ROAD TRIP TO THE VALLEY OF FIRE: THE ULTIMATE 5 DAY LA TO LAS VEGAS ITINERARY
Recently, I relived my #VanLife days on a road trip from Los Angeles to Las Vegas. I did the same trip by coach bus on a tour with my parents years ago and didn’t get to see much, so I was excited to have the freedom to explore on my own time. We planned for a 5-day trip, though in hindsight I would have definitely preferred a full week. Follow along on the itinerary we took to get some ideas for your own trip!
OUR CAMPERVAN: LOST CAMPERS
Disclaimer: I had a sponsored partnership with Lost Campers in exchange for content creation
After a bit of research on campervan rental companies, I decided to work with Lost Campers for a few reasons:
- Lost Campers was started by an adventure-loving couple who wanted to help people travel on a budget, something that I personally believe in having done the same for 3 months in Australia!
- There are no ads or wild paint jobs on their vehicles, so you’re not driving around a commercial on wheels
- They have rental packages for Burning Man, which I am hoping to do in 2020 and wanted to test out their vehicles beforehand
The customer service team was communicative, friendly, and helpful throughout the entire process. They let me test out the Redwood Van, which is a Ford T350, and the largest in their fleet. The van comes will all the equipment you’ll need for a perfect road camping trip: a comfy full-sized bed, dual battery with refrigerated cooler, a pump sink, a propane stove, a cooking kit, and more!
DAY 1: LA TO DEATH VALLEY
Driving Time: 4 hours
What to See: Red Rock Canyon State Park
Where to Eat: Badwater Saloon
Where to Sleep: Stovepipe Wells Campground
We wanted to cover as much ground as possible on the first day and decided to drive all the way to Death Valley. It’s only a 4 hour drive from Los Angeles, but we took our time grocery shopping. Thanks to the refrigerated cooler, we were able to stock up on fresh fruits, veggies, and even some dairy products!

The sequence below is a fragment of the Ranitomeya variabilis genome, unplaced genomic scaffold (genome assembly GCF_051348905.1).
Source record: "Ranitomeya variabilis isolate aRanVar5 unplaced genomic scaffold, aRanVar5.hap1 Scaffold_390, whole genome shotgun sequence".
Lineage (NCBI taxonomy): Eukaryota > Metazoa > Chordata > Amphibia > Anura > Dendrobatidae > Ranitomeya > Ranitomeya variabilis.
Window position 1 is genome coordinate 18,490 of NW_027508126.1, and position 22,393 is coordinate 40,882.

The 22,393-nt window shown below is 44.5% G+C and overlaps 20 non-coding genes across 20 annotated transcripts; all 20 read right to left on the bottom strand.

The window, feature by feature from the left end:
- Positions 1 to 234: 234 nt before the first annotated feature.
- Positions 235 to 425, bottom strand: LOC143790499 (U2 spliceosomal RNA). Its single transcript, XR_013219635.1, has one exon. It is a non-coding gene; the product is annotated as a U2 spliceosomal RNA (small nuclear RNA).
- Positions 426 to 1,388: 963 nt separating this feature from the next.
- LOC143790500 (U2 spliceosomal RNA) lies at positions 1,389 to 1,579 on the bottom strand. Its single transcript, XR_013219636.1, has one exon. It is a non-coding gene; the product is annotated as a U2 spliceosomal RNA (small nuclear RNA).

RED ROCK CANYON STATE PARK
Halfway north on California State Route 14 is Red Rock Canyon State Park. You’ll know you’ve entered the park when you start driving through a valley of fiery red and orange rocks – this is especially beautiful when the sun is setting. The Hagen Canyon Nature Trail is the most popular stop – it’s a 1.2 mile loop hike that takes you through red-stained sandstone rocks and desert cliffs. We didn’t have time to do this hike ourselves because it was getting dark, but we did a bit of rock scrambling by the parking area which was still beautiful!
Stovepipe Wells is a small village in Death Valley with a mining past. The village quickly became a tourist destination, and now boasts an inn with a pool, a restaurant and bar, and a general store. We arrived at nightfall and stopped at the Badwater Saloon for dinner and a drink. Vintage movie posters lined the walls featuring movies that had been filmed right here in Death Valley, including several Star Wars films!
We parked our van in the Stovepipe Wells Campground. It’s basically a giant parking lot with designated spaces for cars, RVs, and tent-campers alike. There are flushing toilets and sinks with running water, but no showers. This was fine since it was too cold to shower anyway, so we bundled up and did some star-gazing, which is definitely my favorite thing about spending the night in a desert.
DAY 2: DEATH VALLEY NATIONAL PARK
What to See: Mesquite Flat Sand Dunes, Zabrieskie Point, Badwater Basin, Artist’s Drive
After making a cup of hot tea, we started our Death Valley exploring. There was talk of a “winter storm” brewing on the horizon, so we wanted to get a head start. If you only have a day to spend in the park, which we did, these are the most popular stops:
MESQUITE FLAT SAND DUNES